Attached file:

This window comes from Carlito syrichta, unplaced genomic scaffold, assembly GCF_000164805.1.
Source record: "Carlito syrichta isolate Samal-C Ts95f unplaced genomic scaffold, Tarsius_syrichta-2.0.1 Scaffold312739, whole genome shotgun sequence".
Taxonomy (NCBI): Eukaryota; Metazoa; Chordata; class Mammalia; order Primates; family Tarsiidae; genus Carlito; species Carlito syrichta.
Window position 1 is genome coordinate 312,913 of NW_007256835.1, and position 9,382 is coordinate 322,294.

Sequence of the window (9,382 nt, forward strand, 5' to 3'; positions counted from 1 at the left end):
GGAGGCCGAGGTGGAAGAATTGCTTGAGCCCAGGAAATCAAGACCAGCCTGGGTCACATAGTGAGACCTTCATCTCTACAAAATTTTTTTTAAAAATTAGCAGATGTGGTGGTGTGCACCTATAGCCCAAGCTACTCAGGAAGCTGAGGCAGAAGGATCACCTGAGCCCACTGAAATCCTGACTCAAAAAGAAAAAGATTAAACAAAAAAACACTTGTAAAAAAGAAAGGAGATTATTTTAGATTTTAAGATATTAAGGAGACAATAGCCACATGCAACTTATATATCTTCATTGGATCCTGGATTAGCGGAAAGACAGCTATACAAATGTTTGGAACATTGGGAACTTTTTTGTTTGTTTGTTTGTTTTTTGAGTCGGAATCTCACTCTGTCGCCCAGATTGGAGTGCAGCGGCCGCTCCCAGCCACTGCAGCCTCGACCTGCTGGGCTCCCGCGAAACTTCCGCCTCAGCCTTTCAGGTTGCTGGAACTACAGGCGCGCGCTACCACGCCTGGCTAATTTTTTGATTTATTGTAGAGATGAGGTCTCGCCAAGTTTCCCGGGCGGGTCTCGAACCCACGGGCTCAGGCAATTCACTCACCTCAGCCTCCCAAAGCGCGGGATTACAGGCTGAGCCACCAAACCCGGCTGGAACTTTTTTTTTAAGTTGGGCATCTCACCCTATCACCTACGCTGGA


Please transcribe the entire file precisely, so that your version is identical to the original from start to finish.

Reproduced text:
This window comes from Carlito syrichta, unplaced genomic scaffold, assembly GCF_000164805.1.
Source record: "Carlito syrichta isolate Samal-C Ts95f unplaced genomic scaffold, Tarsius_syrichta-2.0.1 Scaffold312739, whole genome shotgun sequence".
Taxonomy (NCBI): Eukaryota; Metazoa; Chordata; class Mammalia; order Primates; family Tarsiidae; genus Carlito; species Carlito syrichta.
Window position 1 is genome coordinate 312,913 of NW_007256835.1, and position 9,382 is coordinate 322,294.

Sequence of the window (9,382 nt, forward strand, 5' to 3'; positions counted from 1 at the left end):
GGAGGCCGAGGTGGAAGAATTGCTTGAGCCCAGGAAATCAAGACCAGCCTGGGTCACATAGTGAGACCTTCATCTCTACAAAATTTTTTTTAAAAATTAGCAGATGTGGTGGTGTGCACCTATAGCCCAAGCTACTCAGGAAGCTGAGGCAGAAGGATCACCTGAGCCCACTGAAATCCTGACTCAAAAAGAAAAAGATTAAACAAAAAAACACTTGTAAAAAAGAAAGGAGATTATTTTAGATTTTAAGATATTAAGGAGACAATAGCCACATGCAACTTATATATCTTCATTGGATCCTGGATTAGCGGAAAGACAGCTATACAAATGTTTGGAACATTGGGAACTTTTTTGTTTGTTTGTTTGTTTTTTGAGTCGGAATCTCACTCTGTCGCCCAGATTGGAGTGCAGCGGCCGCTCCCAGCCACTGCAGCCTCGACCTGCTGGGCTCCCGCGAAACTTCCGCCTCAGCCTTTCAGGTTGCTGGAACTACAGGCGCGCGCTACCACGCCTGGCTAATTTTTTGATTTATTGTAGAGATGAGGTCTCGCCAAGTTTCCCGGGCGGGTCTCGAACCCACGGGCTCAGGCAATTCACTCACCTCAGCCTCCCAAAGCGCGGGATTACAGGCTGAGCCACCAAACCCGGCTGGAACTTTTTTTTTAAGTTGGGCATCTCACCCTATCACCTACGCTGGA